It could work. New Zealand is familiar with the concepts of cooperation and compromise. The nation has a strong sense of responsibility toward the ecology and an ever-improving history of ethnic equality. (Okay, not perfect, but certainly improving.) They're strategically located for easy assess from most of the civilized world, and it would be hard to find a more beautiful location.

We'd also get Queen Elizabeth for the ceremonial occasions, a woman who has never yet donned a uniform and commandeered an aircraft carrier as a cheap stunt, with a working, coalition government doing all the tough stuff in the background.

And, most important of all, when you see pictures of Queen Elizabeth or New Zealand's Governor General Dame Silvia Cartwright at leisure, neither of them is ever holding a chainsaw. They have mastered the art of relaxation without destruction. They have fun without killing anything. It seems to me that that's worth rewarding.

More importantly, in 2002, New Zealand spent a tiny 1% of their GDP on military expenditures. I think the leader of the free world should be more interested in barley than bullets.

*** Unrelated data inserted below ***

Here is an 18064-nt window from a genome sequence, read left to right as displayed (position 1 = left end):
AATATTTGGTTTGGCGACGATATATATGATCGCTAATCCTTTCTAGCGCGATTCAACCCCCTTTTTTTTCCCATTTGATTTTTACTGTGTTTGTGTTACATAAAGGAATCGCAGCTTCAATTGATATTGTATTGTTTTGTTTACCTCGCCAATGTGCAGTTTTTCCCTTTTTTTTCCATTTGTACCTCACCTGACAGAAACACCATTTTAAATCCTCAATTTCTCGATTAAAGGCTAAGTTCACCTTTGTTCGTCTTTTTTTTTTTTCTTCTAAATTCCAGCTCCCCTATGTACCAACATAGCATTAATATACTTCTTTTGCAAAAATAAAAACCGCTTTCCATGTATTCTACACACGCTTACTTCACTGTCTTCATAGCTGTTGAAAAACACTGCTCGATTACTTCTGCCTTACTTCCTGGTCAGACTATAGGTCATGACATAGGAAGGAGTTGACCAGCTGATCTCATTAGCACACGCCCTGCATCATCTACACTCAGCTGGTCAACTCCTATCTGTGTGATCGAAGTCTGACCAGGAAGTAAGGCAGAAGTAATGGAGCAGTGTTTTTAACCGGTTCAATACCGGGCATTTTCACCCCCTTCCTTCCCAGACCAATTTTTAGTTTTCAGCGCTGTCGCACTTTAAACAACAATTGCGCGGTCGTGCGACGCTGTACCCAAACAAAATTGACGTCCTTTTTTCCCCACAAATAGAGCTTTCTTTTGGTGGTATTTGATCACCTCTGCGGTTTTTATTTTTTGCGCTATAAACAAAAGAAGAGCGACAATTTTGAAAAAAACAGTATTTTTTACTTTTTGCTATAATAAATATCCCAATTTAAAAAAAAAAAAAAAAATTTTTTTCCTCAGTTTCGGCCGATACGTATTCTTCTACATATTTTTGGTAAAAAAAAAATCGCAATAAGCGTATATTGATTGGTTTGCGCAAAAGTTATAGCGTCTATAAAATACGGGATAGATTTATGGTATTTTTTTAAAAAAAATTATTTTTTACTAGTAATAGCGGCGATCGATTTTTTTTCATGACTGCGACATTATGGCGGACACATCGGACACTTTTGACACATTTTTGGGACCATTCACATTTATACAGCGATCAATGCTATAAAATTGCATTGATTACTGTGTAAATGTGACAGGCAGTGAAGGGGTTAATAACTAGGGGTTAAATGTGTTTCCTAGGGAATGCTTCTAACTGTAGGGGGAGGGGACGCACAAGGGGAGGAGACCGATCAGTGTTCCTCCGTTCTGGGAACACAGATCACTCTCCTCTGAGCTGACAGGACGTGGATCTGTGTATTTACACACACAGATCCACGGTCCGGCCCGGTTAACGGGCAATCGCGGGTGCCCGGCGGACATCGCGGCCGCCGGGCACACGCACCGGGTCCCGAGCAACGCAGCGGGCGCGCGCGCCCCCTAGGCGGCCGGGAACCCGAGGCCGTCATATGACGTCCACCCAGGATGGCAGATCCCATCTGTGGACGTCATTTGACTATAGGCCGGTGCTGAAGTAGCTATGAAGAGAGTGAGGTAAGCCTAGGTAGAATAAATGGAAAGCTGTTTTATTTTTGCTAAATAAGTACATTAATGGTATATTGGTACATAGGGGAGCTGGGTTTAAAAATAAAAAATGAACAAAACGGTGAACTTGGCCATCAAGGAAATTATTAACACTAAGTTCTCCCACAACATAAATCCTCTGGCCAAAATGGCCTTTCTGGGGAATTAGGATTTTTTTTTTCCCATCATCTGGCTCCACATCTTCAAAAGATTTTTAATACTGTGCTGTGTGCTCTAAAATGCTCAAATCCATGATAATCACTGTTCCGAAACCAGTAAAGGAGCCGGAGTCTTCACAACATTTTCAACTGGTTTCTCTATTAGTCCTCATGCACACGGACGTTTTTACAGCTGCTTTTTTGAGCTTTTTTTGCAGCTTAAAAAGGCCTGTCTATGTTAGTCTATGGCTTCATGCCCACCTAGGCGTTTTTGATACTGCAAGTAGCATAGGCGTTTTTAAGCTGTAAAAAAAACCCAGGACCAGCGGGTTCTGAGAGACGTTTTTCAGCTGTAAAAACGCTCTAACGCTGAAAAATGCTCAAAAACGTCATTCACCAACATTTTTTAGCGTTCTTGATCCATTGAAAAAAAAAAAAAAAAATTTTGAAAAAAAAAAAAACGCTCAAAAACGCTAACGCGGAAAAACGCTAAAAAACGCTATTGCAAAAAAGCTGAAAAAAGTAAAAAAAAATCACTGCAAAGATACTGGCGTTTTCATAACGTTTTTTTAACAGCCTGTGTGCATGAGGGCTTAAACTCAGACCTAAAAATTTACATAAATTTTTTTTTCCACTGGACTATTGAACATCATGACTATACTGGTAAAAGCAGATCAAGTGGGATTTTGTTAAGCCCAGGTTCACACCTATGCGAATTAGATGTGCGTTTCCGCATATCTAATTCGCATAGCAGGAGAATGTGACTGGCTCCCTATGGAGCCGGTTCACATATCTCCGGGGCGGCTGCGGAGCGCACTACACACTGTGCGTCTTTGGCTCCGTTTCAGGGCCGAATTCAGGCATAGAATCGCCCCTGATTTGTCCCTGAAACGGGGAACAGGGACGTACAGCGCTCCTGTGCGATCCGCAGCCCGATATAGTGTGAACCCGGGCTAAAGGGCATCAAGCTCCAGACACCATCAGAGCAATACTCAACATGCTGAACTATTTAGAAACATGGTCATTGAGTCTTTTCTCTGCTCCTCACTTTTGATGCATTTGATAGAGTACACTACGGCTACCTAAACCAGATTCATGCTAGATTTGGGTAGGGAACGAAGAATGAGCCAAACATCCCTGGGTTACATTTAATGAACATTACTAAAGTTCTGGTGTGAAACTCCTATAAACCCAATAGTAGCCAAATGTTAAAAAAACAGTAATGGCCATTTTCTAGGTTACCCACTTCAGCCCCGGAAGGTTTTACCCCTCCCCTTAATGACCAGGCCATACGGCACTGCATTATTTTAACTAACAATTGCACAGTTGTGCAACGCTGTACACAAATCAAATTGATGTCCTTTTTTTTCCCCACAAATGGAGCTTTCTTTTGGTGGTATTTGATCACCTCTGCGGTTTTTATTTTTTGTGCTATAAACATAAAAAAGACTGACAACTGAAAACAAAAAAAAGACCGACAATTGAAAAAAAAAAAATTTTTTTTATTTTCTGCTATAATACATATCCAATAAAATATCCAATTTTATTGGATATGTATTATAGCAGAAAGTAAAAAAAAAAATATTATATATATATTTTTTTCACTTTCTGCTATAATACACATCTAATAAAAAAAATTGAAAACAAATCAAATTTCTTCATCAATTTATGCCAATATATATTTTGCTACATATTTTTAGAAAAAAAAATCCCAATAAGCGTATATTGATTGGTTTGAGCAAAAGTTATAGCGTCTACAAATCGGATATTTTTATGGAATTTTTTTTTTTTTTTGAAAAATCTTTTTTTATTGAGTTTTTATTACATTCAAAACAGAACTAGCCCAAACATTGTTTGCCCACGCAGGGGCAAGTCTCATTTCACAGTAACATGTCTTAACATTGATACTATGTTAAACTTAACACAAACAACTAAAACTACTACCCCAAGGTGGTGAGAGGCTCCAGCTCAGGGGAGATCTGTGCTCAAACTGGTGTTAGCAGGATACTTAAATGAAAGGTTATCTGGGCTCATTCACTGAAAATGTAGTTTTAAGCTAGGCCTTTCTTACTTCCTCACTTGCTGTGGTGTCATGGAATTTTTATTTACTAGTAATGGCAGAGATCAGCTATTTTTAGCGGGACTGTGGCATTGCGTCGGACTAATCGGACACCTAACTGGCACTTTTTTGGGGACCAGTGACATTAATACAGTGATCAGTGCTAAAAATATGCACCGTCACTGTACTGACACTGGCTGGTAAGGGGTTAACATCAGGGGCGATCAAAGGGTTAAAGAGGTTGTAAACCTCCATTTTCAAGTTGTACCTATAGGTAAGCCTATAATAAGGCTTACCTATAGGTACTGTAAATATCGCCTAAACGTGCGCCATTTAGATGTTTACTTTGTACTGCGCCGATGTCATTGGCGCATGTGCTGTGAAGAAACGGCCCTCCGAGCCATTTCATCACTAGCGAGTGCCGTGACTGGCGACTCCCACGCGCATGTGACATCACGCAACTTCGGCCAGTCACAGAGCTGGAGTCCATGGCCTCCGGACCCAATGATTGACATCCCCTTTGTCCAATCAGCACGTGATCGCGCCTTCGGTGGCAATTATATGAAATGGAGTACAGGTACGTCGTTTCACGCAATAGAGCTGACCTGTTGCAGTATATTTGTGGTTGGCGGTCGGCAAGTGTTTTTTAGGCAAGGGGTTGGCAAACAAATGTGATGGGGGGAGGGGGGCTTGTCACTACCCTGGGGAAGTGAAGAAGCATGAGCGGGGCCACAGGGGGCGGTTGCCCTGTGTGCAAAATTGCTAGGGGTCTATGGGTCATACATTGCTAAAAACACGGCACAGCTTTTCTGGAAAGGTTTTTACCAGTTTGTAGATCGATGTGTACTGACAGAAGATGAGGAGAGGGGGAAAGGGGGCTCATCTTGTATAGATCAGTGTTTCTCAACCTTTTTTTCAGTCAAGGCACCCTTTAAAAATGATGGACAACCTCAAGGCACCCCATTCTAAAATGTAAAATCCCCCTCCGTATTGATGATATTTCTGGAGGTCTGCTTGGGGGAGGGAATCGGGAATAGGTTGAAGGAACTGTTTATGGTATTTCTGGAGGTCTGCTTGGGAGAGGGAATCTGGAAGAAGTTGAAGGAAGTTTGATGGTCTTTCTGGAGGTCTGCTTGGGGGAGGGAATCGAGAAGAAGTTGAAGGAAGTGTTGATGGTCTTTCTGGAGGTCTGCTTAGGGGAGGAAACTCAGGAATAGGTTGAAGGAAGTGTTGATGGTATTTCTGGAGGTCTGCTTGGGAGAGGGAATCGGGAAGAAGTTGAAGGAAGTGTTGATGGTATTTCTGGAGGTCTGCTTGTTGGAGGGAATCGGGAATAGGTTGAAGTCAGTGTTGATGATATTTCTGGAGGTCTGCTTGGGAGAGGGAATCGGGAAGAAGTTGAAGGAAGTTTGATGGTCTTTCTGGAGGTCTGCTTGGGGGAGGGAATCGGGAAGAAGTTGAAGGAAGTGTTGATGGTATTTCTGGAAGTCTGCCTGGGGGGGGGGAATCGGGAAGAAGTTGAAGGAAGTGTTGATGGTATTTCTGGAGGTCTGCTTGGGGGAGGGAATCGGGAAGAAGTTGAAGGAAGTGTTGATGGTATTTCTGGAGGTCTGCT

Think about it. Corruption at the ballot boxes, selling out the government to the corporations at the expense of the planet and the people, tax cuts for the rich paid for by the poor, the aged, and the infirm, cutting back on social programs to fund mass slaughter of poverty-stricken people the third world, etc., etc., etc..

I think we've pretty much run our course as the shining beacon of hope for the world. It's time to let someone else, some more civilized country, take up the torn for a century or so.

I am totally on hiatus. But I'm also disgusted with the voters who are selling out this country's birthright for the dubious comfort provided by a simple-minded yokel mouthing meaningless and untruthful platitudes.

I am very angry today.

Posted by AnneZook at 04:44 PM | Comments (4)
November 3, 2004

No doubt in a few days I'll get over it, but I'm pretty bummed today. No surprise.